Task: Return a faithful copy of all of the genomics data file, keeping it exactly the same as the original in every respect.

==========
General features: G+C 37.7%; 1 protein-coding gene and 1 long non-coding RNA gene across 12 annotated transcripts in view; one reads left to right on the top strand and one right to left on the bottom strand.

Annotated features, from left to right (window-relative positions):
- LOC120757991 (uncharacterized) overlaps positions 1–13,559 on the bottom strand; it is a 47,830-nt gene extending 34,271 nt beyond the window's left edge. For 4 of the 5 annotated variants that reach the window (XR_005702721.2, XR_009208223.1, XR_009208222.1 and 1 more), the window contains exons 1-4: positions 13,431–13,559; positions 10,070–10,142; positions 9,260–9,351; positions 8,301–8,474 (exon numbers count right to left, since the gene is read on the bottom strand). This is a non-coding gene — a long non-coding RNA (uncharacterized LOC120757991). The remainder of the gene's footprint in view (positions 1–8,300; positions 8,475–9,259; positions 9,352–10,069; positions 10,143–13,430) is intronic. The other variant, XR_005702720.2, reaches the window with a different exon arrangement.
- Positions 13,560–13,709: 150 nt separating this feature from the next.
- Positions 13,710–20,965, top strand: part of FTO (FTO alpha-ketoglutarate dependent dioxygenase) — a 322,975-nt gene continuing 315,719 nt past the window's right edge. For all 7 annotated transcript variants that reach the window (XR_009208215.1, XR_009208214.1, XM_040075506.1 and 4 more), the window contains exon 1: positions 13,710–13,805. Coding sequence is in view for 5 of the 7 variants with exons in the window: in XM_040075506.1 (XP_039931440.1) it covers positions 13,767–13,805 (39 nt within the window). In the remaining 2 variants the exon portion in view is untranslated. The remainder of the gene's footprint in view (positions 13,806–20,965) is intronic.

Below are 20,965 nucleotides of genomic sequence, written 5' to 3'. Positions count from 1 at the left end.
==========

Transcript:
General features: G+C 37.7%; 1 protein-coding gene and 1 long non-coding RNA gene across 12 annotated transcripts in view; one reads left to right on the top strand and one right to left on the bottom strand.

Annotated features, from left to right (window-relative positions):
- LOC120757991 (uncharacterized) overlaps positions 1–13,559 on the bottom strand; it is a 47,830-nt gene extending 34,271 nt beyond the window's left edge. For 4 of the 5 annotated variants that reach the window (XR_005702721.2, XR_009208223.1, XR_009208222.1 and 1 more), the window contains exons 1-4: positions 13,431–13,559; positions 10,070–10,142; positions 9,260–9,351; positions 8,301–8,474 (exon numbers count right to left, since the gene is read on the bottom strand). This is a non-coding gene — a long non-coding RNA (uncharacterized LOC120757991). The remainder of the gene's footprint in view (positions 1–8,300; positions 8,475–9,259; positions 9,352–10,069; positions 10,143–13,430) is intronic. The other variant, XR_005702720.2, reaches the window with a different exon arrangement.
- Positions 13,560–13,709: 150 nt separating this feature from the next.
- Positions 13,710–20,965, top strand: part of FTO (FTO alpha-ketoglutarate dependent dioxygenase) — a 322,975-nt gene continuing 315,719 nt past the window's right edge. For all 7 annotated transcript variants that reach the window (XR_009208215.1, XR_009208214.1, XM_040075506.1 and 4 more), the window contains exon 1: positions 13,710–13,805. Coding sequence is in view for 5 of the 7 variants with exons in the window: in XM_040075506.1 (XP_039931440.1) it covers positions 13,767–13,805 (39 nt within the window). In the remaining 2 variants the exon portion in view is untranslated. The remainder of the gene's footprint in view (positions 13,806–20,965) is intronic.

Below are 20,965 nucleotides of genomic sequence, written 5' to 3'. Positions count from 1 at the left end.